Lausanne World Championships - Sep 19
We’d left the UK late on Tuesday (Aug 19) and took a leisurely drive through France to Switzerland, arriving at Lausanne early on Thursday morning, three days before the race. The sun shone down from a clear blue sky and Lac Leman was as calm and as clear as a bottle of Evian. The forecast for the next two days was for the same, calm, sunny and warm, sounds great but there was an ever-increasing chance that wetsuits will be banned for the race. So I put my tri-suit on and ventured into the lake, which is vast! The water was ok and I could feel the warmth of the sun on my back. I swam out a few hundred metres where the water was very deep, but so clear. Feeling good I returned to the shore and dried off in the sun. All was feeling well and it would only be warmer on the day.
We were staying to the north of the city at the Aquatis Hotel. This turned out to be a great choice with big rooms that easily took both bikes and was located pretty much at the end of the metro line and right above the station. Free metro tickets were provided by the hotel for the duration of our stay which took about 20mins to get into the city.
It was hilly!! Having mapped out the bike and run courses as soon as they were published I’d seen the profiles, but until you are there it was difficult to envisage. Apart from the road along the water’s edge, all other roads seemed to be up or down, a San Francisco like up and down, steep shortish ramps, sharp turns and loop backs which made the course quite technical, thankfully the forecast was dry. We registered, ate and attended the parade of nations, which was larger than the Europeans in June, but just as weird. We headed back to the hotel as Judy was racing in the open race the following day.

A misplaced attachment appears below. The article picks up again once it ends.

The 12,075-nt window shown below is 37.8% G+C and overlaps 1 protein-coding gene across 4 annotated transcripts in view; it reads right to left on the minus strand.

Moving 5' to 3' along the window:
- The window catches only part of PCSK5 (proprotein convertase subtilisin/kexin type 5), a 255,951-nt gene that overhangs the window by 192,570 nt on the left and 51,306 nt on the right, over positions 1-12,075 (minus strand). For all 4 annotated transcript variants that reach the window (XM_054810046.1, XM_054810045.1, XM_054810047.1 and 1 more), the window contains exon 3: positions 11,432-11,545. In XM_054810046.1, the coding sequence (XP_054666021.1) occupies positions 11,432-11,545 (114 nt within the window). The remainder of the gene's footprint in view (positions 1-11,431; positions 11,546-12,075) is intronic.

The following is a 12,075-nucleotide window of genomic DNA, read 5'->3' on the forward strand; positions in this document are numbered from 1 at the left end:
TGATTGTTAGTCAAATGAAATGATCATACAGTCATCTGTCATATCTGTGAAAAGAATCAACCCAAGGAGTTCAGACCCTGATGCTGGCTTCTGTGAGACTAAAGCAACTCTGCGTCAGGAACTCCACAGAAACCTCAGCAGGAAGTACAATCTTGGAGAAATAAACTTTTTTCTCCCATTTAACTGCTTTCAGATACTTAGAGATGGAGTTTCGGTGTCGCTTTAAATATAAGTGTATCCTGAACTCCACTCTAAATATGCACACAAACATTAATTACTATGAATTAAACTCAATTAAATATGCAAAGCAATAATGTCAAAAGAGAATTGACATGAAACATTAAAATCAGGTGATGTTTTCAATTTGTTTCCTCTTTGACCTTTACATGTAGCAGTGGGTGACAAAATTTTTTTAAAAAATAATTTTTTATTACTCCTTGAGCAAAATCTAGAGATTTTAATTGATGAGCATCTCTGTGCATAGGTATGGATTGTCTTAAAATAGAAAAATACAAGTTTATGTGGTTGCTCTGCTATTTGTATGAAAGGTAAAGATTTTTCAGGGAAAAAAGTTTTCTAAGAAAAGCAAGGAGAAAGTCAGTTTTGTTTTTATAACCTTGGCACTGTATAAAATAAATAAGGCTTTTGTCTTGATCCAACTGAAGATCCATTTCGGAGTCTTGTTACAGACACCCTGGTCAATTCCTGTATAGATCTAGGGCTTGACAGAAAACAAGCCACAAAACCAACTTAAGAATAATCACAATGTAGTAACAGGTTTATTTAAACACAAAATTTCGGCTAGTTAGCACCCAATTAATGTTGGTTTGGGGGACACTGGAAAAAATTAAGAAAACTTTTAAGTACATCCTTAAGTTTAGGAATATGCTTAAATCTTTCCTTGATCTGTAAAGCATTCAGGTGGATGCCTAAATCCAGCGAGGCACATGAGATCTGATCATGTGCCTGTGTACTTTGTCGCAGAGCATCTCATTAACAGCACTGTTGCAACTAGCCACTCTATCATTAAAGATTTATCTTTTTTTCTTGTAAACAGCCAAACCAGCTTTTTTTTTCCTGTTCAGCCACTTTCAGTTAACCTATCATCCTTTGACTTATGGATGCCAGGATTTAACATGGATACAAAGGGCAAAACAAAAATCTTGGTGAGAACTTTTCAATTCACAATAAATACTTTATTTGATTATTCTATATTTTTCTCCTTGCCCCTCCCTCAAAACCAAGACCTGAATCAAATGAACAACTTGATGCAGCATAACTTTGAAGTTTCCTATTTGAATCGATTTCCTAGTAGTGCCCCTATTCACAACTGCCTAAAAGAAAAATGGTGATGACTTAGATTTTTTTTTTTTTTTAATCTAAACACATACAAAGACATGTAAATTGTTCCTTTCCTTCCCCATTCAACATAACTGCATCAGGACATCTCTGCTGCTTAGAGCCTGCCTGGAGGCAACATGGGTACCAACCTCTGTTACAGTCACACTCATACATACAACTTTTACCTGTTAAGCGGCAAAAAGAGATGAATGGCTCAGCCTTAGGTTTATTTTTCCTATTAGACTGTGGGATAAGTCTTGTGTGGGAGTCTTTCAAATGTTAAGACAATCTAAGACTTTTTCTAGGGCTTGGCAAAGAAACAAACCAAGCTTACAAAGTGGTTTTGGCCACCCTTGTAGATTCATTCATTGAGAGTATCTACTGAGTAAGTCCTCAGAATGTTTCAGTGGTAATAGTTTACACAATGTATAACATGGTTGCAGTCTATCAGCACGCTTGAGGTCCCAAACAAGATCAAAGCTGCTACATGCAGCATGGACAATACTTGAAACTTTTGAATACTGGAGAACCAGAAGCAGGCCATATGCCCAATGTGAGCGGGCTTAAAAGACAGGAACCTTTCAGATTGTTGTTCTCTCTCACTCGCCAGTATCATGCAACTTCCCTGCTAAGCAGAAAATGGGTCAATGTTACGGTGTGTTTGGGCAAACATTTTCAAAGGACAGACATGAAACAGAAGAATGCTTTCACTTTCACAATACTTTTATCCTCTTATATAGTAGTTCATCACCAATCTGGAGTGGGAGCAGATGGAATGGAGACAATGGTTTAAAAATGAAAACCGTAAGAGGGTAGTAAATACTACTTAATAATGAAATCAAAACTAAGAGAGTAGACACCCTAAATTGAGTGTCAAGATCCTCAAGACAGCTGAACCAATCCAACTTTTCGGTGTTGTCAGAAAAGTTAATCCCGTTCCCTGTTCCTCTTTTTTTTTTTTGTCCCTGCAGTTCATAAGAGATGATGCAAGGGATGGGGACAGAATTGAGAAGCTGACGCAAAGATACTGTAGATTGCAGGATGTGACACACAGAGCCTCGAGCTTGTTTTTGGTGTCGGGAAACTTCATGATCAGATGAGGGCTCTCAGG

The next day dawned sunny and we went for a ride. Judy did a quick recce of her course and ended up riding with some of the Spanish elite team, which made her day. I completed a couple of loops of the more technical half of the course. The roads were silky smooth, but with plenty of manhole covers in the wrong places on many of the corners. Hay bales had been strategically placed on the tightest of corners, which were used quite frequently over the weekend. I took my bike back and Judy collected her number and racked her bike. Race time was late afternoon for Judy and it quickly approached.
The start waves were quite small and it was exciting to see Judy jump into the water and swim away. A quick run for me to the swim exit and soon after she was out. I saw her a couple of times on the bike and the run, she was smiling as always. It was great sitting in the grandstand watching Judy running down the blue carpet and across the finish line. I was getting excited for Sunday and my race. Judy had a solid race, but it was very busy and a lot of people with poor awareness on the bike, but no major issues. We gathered everything and headed back to the hotel for food.